- India's economy expanded at slowest pace in 3 years in June quarter
- Loan growth is languishing near the lowest level since 1992
- Companies are struggling with bad debt and idle capacity
Speaking at the Bloomberg India Economic Forum in Mumbai, Mr Jaitley and Amitabh Kant, the chief executive officer at Niti Aayog, the nation's economic think-tank, called for more private spending from local companies and said the banking system must get healthier to support that investment. Mr Jaitley told companies that there's "no need to panic," while R. Shankar Raman, chief financial officer at Larsen & Toubro Ltd., India's biggest engineering and construction company, said the environment is not conducive for adding investments.
Asia's third-largest economy expanded at the slowest pace in three years in the quarter ended June 30 as Prime Minister Narendra Modi's move to ban 86 per cent of the nation's cash and the country's biggest tax reform disrupted businesses. Meanwhile loan growth is languishing near the lowest level since 1992 as companies struggling with bad debt and idle capacity await evidence of a pick up in demand before they buy machinery or hire more workers.
"Private sector is going to be hard nosed when it comes to committing investment," Larsen's Shankar Raman said in an interview at the sidelines of the forum on Friday. "We have already committed investment and have not seen returns flow through, so no board in their right mind will like to sanction further investment, unless there is a viable business plan around it."
Indian factories were running at about 74 per cent of capacity in October-December, business sentiment in manufacturing worsened in the April-June period and consumer confidence dipped in June. The Nikkei India Composite PMI Output Index contracted for a second month in August, a report showed earlier this month.
"We have to push for more reforms. We have to set our house in order," Mr Kant said at the forum. "Government alone cannot create infrastructure. Private sector participation is a must."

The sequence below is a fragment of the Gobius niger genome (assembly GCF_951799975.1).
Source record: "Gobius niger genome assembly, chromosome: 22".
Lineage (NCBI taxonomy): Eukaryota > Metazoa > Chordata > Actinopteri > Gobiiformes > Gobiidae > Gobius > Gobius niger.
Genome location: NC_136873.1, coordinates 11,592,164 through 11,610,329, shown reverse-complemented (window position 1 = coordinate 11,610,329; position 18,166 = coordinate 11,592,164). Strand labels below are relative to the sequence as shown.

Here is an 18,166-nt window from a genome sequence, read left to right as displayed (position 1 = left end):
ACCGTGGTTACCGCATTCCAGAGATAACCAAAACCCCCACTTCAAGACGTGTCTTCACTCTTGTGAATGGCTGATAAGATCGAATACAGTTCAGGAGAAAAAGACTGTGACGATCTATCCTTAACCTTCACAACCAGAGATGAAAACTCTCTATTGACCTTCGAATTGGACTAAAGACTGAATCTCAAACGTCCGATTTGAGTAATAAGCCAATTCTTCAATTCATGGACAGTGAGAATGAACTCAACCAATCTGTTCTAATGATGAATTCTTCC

The government's revenue may be threatened in the coming months by the new goods and services tax, implemented July 1. The reform -- one of India's biggest since the economy opened to foreigners in 1991 -- was a win for Mr Jaitley and promises to unite India's 1.3 billion people into a massive common market.
However, early hiccups include confusion about the method of filing receipts and the multi-layered tax structure, which contrasts with a single rate in most countries. Businessmen are also claiming hefty tax credits, which could drain government finances.
"I am concerned that after GST and cash ban, which were seen as reforms by investors, India is now seen to be slipping fiscally" said Priyanka Kishore, lead Asia analyst at Oxford Economics, Singapore.
Any deterioration in public finances risks the wrath of rating companies such as S&P Global Ratings, which last week downgraded China for the first time since 1999 citing soaring debt. India carries the lowest investment grade rating and a cut to junk status could force some investors to dispose their Indian assets.
"How do you maintain the balancing act between continuing to spend in an economy, continue to maintain your banks and support them, and how do you maintain standard of fiscal prudence?" Mr Jaitley said. "And this is the challenge we are facing."
Mr Jaitley also needs funds to inject fresh capital into India's struggling banks. The lenders are sitting on $191 billion of souring debt. Under-provisioned banks are also unwilling to lend more, which means investment by private companies may shrink this year.
Mr Jaitley has said he expected strong banks to take over weaker ones especially in the state-run sector. Earlier this year, the government gave the Reserve Bank of India greater powers to go after defaulters and recover loans through a new bankruptcy code.
"We are looking at both consolidation and strengthening," Jaitley said, without providing a timeline.